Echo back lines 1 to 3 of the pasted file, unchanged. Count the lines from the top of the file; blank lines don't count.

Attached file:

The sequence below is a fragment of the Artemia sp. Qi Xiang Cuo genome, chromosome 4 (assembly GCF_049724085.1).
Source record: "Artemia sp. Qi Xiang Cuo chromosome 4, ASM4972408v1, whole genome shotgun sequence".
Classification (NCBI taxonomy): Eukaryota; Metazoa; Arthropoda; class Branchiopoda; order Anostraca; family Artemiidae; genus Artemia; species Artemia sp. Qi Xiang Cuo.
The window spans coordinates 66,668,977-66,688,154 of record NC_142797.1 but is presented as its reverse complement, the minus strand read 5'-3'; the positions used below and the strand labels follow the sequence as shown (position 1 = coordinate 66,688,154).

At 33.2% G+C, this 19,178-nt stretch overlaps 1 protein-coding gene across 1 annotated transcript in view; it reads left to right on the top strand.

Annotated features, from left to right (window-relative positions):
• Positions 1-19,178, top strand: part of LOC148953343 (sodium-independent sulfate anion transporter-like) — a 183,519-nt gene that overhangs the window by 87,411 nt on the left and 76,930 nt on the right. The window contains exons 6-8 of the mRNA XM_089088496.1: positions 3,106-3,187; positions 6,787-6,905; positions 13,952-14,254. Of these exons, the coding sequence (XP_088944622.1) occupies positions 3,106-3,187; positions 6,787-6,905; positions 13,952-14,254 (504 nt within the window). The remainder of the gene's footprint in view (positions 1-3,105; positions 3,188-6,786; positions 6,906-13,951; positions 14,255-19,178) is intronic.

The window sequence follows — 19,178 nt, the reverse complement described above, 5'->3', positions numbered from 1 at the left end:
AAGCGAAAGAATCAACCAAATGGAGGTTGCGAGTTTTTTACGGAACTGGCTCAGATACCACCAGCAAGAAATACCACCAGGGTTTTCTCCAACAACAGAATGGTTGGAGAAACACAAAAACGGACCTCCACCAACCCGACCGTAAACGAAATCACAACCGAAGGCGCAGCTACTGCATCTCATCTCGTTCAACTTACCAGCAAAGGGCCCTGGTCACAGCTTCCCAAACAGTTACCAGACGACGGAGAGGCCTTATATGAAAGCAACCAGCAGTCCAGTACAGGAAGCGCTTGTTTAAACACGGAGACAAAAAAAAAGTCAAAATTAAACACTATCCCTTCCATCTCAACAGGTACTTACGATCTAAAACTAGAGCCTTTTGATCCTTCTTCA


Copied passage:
The sequence below is a fragment of the Artemia sp. Qi Xiang Cuo genome, chromosome 4 (assembly GCF_049724085.1).
Source record: "Artemia sp. Qi Xiang Cuo chromosome 4, ASM4972408v1, whole genome shotgun sequence".
Classification (NCBI taxonomy): Eukaryota; Metazoa; Arthropoda; class Branchiopoda; order Anostraca; family Artemiidae; genus Artemia; species Artemia sp. Qi Xiang Cuo.